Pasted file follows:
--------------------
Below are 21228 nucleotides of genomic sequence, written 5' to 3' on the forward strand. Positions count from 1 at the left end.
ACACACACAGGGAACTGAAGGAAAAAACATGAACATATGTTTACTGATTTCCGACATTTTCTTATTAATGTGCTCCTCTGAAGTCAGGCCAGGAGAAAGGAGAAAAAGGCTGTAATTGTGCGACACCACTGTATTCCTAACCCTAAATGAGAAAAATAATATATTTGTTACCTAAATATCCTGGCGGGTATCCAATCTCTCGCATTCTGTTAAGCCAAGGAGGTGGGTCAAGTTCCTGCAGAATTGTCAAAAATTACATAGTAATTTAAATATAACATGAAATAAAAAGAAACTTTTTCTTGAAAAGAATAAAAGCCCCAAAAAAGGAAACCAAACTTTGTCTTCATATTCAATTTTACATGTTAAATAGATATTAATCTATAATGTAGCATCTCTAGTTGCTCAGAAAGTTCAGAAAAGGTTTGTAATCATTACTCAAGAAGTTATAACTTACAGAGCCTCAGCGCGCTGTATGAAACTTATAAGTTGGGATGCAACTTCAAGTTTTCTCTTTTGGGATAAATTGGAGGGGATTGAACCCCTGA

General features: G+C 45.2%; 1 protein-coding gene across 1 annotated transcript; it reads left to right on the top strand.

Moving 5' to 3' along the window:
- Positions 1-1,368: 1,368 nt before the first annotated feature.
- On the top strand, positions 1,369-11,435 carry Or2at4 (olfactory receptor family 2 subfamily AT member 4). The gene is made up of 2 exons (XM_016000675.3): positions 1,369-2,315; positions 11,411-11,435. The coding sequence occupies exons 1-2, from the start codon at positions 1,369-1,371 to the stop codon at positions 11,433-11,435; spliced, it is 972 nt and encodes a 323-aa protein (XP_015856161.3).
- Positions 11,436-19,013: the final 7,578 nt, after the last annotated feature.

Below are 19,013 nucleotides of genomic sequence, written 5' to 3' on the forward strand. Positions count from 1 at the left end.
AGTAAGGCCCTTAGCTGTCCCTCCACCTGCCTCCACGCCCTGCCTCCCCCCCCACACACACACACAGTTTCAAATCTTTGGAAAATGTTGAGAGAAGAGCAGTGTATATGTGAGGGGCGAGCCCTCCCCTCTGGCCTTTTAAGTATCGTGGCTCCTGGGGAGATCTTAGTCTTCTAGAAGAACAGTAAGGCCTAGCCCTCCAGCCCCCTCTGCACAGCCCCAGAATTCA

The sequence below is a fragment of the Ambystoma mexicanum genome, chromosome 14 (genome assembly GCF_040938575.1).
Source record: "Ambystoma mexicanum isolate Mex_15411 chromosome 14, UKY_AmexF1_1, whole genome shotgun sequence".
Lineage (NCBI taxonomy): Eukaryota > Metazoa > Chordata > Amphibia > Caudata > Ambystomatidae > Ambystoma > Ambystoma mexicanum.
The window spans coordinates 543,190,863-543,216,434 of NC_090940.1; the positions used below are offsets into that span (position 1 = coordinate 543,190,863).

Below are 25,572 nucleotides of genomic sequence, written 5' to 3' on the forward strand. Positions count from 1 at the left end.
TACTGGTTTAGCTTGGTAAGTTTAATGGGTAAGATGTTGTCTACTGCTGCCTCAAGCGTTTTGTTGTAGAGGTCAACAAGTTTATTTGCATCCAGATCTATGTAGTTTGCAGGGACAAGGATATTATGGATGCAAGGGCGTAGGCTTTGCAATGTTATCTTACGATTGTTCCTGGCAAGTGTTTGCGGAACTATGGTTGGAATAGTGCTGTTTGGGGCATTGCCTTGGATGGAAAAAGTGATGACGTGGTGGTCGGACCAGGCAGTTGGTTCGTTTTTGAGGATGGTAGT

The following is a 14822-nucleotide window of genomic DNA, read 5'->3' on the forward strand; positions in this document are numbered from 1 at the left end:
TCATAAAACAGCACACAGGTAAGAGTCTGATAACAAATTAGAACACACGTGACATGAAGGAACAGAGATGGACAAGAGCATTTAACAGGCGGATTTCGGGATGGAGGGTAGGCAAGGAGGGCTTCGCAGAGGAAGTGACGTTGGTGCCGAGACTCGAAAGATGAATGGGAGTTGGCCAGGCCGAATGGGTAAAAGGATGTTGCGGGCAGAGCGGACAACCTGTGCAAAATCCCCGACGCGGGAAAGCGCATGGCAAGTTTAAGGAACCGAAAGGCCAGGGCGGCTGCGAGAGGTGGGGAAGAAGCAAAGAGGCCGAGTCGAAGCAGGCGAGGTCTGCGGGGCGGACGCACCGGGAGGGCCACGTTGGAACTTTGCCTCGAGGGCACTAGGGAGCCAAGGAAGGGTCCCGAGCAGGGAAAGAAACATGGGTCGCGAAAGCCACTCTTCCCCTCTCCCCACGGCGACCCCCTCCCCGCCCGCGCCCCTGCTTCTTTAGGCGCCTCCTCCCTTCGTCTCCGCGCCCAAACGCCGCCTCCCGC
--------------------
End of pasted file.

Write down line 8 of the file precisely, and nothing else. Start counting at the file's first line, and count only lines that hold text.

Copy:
Below are 19,013 nucleotides of genomic sequence, written 5' to 3' on the forward strand. Positions count from 1 at the left end.